Chile's Puyehue volcano erupted on Sunday June 5, 2011, after a series of earthquakes, and later put on an unbelievable show – captured in this image – that no man could have watched in the flesh. It took a minutes-long exposure to create the photograph. This long exposure allowed the individual bolts of lightning to appear all at once in the image, while the rotation of the earth makes the stars on the left appear as streaks.
In this next image, a plume of boiling hot ash is lit by lightning. National Geographic's Daily News gallery put the series of images together, and their volcanic seismologist Steve McNutt explained that there could be three types of volcanic lightning: "Large, spectacular "natural fireworks" sometimes accompany eruptions, along with an intermediate type, which shoots up from a volcano's vents and reaches lengths of about 1.8 miles (3 kilometers), and finally bolts that can be as short as about three feet (one meter) long and last just a few milliseconds."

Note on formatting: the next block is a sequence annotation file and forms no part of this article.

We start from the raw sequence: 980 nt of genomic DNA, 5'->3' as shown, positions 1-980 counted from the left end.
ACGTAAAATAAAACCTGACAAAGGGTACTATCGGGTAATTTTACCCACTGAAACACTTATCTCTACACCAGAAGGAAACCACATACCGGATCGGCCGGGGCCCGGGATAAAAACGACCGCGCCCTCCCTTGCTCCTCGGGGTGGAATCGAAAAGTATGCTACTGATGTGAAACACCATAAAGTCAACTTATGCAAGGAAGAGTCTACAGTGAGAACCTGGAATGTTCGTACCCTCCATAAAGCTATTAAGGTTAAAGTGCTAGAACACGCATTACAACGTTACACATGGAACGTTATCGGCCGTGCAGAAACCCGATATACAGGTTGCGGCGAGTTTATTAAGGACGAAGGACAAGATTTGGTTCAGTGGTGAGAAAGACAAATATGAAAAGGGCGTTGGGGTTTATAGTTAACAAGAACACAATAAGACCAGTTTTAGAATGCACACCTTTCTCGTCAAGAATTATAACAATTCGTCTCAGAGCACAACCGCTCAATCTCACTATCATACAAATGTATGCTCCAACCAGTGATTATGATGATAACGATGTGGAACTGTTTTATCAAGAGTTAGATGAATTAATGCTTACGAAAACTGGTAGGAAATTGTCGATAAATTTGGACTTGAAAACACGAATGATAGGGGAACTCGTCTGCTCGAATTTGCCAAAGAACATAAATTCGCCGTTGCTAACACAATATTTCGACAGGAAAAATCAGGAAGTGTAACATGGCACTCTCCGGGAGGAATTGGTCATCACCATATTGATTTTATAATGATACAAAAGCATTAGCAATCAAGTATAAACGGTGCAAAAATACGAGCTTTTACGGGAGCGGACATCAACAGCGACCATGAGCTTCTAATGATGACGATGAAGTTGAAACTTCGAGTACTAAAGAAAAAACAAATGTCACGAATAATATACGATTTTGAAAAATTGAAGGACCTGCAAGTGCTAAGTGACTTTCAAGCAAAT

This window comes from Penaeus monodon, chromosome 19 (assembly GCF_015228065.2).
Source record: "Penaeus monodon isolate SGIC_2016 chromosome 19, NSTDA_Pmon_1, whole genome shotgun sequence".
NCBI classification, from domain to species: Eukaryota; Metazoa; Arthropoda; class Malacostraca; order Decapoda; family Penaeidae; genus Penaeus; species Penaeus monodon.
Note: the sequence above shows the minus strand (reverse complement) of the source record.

Lightning and thunder are two of mother nature's least understood weather phenomena since they can't easily be recorded, as a hurricane can be with aircraft. Volcanic lightning is even less understood but is one of nature's most spectacular sights. Thanks to the work of talented photographers, we get to see it from the safety of our armchairs.
A special thank you to National Geographic's Daily News section for permitting the use of these images. There are many more in their gallery, linked to above.